In an effort to help self-righteous people be less condemning of “notorious sinners,” Jesus told three stories, recorded in Luke 15. The first two stories are about people who have lost something and search until they find it. The man who has lost his sheep and the woman who lost her coin illustrate the passion and determination of our Father to rescue his wayward children. The third story, however, is about a wayward son who “comes to his senses” and returns home.
As with all parables, we don’t want to read too much into the details, but we can observe that:
— Sheep are capable of wandering off on their own. That’s why they need a shepherd.
— Lost coins generally don’t lose themselves. (This is where you hold back from getting too literal.)
— Wayward sons don’t come home just because fathers figure out where they are. (Again, don’t get a death grip on the truth here.)
Simply note that two of the stories involve a character becoming lost. Two of them involve an actor who searches with great determination until the lost is found. And one involves a father who proclaims his son “found” when the son decides to return home.
All three are intended to teach us that heaven rejoices when a single lost sinner repents — and repentance is not something the lost sinner can do all by himself.
The Greek word translated ‘repentance’ (metanoia) means a change of mind, but in the same profound sense that ‘metamorphosis’ means a change of physical form. In one sense, a lost son chooses to repent. He comes to his senses and decides to return home. In another sense, a lost sheep or coin has no sense to which it can return. They depend on someone of much greater ability to find them.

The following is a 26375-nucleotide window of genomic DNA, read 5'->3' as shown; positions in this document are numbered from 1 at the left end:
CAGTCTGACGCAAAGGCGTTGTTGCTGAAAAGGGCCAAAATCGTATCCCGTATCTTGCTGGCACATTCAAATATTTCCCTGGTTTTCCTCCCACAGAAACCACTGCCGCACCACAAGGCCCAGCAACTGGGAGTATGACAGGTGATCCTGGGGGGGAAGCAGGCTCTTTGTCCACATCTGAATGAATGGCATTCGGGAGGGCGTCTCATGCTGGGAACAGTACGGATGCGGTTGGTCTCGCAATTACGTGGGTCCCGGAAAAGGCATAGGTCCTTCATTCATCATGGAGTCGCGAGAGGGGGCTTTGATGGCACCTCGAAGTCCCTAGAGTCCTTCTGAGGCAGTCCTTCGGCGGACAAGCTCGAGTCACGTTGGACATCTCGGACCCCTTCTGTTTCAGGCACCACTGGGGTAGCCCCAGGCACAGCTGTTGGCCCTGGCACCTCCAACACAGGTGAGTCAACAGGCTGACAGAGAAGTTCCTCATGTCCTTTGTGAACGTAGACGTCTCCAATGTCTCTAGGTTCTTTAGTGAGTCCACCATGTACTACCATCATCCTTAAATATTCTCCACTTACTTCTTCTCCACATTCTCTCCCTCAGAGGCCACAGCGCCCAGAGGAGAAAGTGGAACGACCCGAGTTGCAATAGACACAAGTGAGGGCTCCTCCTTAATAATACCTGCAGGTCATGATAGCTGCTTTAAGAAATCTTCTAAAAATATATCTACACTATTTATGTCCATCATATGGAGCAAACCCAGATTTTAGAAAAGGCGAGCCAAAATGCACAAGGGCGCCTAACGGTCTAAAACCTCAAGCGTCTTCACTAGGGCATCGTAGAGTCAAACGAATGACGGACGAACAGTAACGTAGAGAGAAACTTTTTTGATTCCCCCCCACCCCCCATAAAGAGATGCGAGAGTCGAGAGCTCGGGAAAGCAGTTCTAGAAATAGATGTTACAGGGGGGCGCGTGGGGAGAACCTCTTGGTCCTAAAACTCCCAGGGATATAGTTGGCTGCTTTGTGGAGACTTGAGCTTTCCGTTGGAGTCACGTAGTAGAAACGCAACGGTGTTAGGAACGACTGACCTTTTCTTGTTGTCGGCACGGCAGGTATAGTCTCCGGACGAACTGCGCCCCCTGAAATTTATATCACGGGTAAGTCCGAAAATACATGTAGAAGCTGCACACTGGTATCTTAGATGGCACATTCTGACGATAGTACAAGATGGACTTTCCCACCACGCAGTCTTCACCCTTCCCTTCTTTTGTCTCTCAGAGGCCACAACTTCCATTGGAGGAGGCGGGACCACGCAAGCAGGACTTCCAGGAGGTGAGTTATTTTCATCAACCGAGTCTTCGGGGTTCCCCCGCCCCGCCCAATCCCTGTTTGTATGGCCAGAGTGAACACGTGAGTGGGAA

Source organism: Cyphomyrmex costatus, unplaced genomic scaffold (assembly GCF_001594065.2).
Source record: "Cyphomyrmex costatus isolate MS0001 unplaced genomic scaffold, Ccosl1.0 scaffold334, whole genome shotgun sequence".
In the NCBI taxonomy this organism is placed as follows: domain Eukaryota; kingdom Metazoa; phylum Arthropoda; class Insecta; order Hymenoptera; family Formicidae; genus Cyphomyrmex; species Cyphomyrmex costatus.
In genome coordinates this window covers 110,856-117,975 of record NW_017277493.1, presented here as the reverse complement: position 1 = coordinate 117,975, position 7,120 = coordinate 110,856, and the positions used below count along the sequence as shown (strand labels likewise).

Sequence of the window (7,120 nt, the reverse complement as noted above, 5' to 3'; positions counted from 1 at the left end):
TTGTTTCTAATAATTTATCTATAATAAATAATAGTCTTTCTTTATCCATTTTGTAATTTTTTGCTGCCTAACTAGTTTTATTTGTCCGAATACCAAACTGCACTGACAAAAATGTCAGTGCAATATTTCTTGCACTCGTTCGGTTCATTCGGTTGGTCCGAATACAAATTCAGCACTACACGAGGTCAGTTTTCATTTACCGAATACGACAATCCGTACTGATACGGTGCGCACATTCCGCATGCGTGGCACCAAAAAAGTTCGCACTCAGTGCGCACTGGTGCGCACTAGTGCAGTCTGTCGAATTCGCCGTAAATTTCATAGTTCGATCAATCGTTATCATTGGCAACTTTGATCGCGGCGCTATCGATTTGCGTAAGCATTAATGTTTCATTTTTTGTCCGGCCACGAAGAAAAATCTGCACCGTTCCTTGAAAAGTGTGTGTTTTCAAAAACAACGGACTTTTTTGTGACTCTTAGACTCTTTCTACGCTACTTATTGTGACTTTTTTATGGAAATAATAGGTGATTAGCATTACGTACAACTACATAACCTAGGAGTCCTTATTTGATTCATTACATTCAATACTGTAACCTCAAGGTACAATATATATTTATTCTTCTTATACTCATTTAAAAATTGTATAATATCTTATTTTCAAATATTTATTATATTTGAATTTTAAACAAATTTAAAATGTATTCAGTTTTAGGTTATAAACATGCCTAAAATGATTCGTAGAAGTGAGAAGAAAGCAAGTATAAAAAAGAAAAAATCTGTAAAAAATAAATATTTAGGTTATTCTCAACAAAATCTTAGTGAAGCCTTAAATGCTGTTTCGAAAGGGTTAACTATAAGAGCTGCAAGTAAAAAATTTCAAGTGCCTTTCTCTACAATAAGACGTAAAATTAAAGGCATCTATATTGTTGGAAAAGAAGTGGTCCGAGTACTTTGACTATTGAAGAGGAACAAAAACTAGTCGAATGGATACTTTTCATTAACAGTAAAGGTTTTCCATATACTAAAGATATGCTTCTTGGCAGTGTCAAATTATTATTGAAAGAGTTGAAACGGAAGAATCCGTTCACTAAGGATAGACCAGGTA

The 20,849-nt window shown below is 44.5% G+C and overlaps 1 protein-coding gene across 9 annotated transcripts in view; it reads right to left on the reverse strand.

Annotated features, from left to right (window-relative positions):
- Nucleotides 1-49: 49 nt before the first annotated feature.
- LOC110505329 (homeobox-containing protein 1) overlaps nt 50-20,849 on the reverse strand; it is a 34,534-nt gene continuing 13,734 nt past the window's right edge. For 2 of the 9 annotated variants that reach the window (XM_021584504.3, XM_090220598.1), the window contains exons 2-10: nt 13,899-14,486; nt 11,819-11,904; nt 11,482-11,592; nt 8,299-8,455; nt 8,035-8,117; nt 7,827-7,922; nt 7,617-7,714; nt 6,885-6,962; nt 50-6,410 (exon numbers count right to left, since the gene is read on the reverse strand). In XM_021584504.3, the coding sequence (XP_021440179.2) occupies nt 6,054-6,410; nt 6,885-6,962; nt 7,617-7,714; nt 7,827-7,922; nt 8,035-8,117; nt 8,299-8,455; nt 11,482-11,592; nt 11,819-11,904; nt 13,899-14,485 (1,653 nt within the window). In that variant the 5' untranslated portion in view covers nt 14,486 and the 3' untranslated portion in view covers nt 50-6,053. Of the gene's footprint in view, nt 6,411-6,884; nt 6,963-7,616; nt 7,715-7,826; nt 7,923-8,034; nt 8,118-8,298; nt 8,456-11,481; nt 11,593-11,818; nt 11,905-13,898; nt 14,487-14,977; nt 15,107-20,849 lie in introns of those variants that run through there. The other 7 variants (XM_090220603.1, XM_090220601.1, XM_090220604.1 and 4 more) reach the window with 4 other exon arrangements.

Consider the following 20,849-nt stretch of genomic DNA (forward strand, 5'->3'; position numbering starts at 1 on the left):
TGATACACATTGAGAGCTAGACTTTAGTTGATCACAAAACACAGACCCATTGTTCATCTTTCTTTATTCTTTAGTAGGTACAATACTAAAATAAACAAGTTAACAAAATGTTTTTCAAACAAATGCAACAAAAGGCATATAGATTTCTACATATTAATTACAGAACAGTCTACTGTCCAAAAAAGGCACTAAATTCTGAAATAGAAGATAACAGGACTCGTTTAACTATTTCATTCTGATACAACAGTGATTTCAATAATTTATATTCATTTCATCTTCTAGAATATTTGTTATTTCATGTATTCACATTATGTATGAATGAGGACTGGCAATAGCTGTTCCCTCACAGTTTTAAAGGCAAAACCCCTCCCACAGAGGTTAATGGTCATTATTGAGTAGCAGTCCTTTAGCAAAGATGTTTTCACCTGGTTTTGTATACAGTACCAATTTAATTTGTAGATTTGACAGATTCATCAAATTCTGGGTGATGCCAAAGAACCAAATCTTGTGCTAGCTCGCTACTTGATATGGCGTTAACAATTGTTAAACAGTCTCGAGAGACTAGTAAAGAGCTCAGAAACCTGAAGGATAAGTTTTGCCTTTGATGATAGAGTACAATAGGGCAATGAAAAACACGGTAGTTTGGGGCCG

Call on the sinner to repent. Jesus did. And, like Jesus, don’t forget to include the religious sinners who think they need no repentance. We all need to come to our senses and return home.
But never forget there is more to repentance than realizing our need. Apart from God’s finding us, we would remain lost. There is more to salvation than realizing we need to experience metanoia. We are at the mercy of a holy God who has the mind-boggling power to bring the dead to life.
Praise God, he is full of love for his wayward children, even the religious ones. Rejoice that he chooses to search with determination and be merciful and gracious to those who have made themselves his enemies.
And, unlike the elder brother in the third story, don’t sit at home and congratulate yourself on how blessed you are to enjoy a good life in the Father’s house. Get out there in the “distant country” and search with determination for your wayward brothers and sisters who are desperate to be found.
That is, after all, how your Father found you.